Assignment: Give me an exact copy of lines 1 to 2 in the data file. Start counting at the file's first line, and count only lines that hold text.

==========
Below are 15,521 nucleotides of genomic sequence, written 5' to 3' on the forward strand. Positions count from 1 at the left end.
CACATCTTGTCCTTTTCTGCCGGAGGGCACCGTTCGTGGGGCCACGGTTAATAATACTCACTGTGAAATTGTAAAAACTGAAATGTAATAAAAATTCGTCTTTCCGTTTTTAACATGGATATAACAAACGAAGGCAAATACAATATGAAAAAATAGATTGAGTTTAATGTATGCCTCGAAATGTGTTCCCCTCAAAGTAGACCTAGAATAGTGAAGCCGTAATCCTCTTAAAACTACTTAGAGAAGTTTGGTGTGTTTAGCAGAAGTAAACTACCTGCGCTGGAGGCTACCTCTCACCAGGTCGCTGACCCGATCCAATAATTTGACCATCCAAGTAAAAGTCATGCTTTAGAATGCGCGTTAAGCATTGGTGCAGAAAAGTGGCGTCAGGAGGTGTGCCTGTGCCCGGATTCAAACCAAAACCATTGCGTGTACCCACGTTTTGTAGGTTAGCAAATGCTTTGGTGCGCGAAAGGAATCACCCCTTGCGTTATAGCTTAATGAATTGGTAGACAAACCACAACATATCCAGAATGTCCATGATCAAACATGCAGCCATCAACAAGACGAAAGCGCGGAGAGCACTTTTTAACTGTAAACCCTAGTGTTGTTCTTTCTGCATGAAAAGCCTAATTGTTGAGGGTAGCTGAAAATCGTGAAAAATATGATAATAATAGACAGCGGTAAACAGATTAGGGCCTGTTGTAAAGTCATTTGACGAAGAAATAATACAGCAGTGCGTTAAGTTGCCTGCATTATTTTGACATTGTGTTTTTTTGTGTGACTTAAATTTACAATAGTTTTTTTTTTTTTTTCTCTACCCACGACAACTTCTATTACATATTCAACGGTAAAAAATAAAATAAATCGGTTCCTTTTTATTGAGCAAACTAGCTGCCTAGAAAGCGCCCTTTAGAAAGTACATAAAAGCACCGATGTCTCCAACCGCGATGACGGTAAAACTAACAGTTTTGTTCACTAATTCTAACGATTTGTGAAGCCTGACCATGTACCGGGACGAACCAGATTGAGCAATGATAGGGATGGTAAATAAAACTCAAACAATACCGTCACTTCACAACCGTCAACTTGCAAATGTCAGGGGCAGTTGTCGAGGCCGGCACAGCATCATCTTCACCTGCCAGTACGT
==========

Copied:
Below are 15,521 nucleotides of genomic sequence, written 5' to 3' on the forward strand. Positions count from 1 at the left end.
CACATCTTGTCCTTTTCTGCCGGAGGGCACCGTTCGTGGGGCCACGGTTAATAATACTCACTGTGAAATTGTAAAAACTGAAATGTAATAAAAATTCGTCTTTCCGTTTTTAACATGGATATAACAAACGAAGGCAAATACAATATGAAAAAATAGATTGAGTTTAATGTATGCCTCGAAATGTGTTCCCCTCAAAGTAGACCTAGAATAGTGAAGCCGTAATCCTCTTAAAACTACTTAGAGAAGTTTGGTGTGTTTAGCAGAAGTAAACTACCTGCGCTGGAGGCTACCTCTCACCAGGTCGCTGACCCGATCCAATAATTTGACCATCCAAGTAAAAGTCATGCTTTAGAATGCGCGTTAAGCATTGGTGCAGAAAAGTGGCGTCAGGAGGTGTGCCTGTGCCCGGATTCAAACCAAAACCATTGCGTGTACCCACGTTTTGTAGGTTAGCAAATGCTTTGGTGCGCGAAAGGAATCACCCCTTGCGTTATAGCTTAATGAATTGGTAGACAAACCACAACATATCCAGAATGTCCATGATCAAACATGCAGCCATCAACAAGACGAAAGCGCGGAGAGCACTTTTTAACTGTAAACCCTAGTGTTGTTCTTTCTGCATGAAAAGCCTAATTGTTGAGGGTAGCTGAAAATCGTGAAAAATATGATAATAATAGACAGCGGTAAACAGATTAGGGCCTGTTGTAAAGTCATTTGACGAAGAAATAATACAGCAGTGCGTTAAGTTGCCTGCATTATTTTGACATTGTGTTTTTTTGTGTGACTTAAATTTACAATAGTTTTTTTTTTTTTTTCTCTACCCACGACAACTTCTATTACATATTCAACGGTAAAAAATAAAATAAATCGGTTCCTTTTTATTGAGCAAACTAGCTGCCTAGAAAGCGCCCTTTAGAAAGTACATAAAAGCACCGATGTCTCCAACCGCGATGACGGTAAAACTAACAGTTTTGTTCACTAATTCTAACGATTTGTGAAGCCTGACCATGTACCGGGACGAACCAGATTGAGCAATGATAGGGATGGTAAATAAAACTCAAACAATACCGTCACTTCACAACCGTCAACTTGCAAATGTCAGGGGCAGTTGTCGAGGCCGGCACAGCATCATCTTCACCTGCCAGTACGT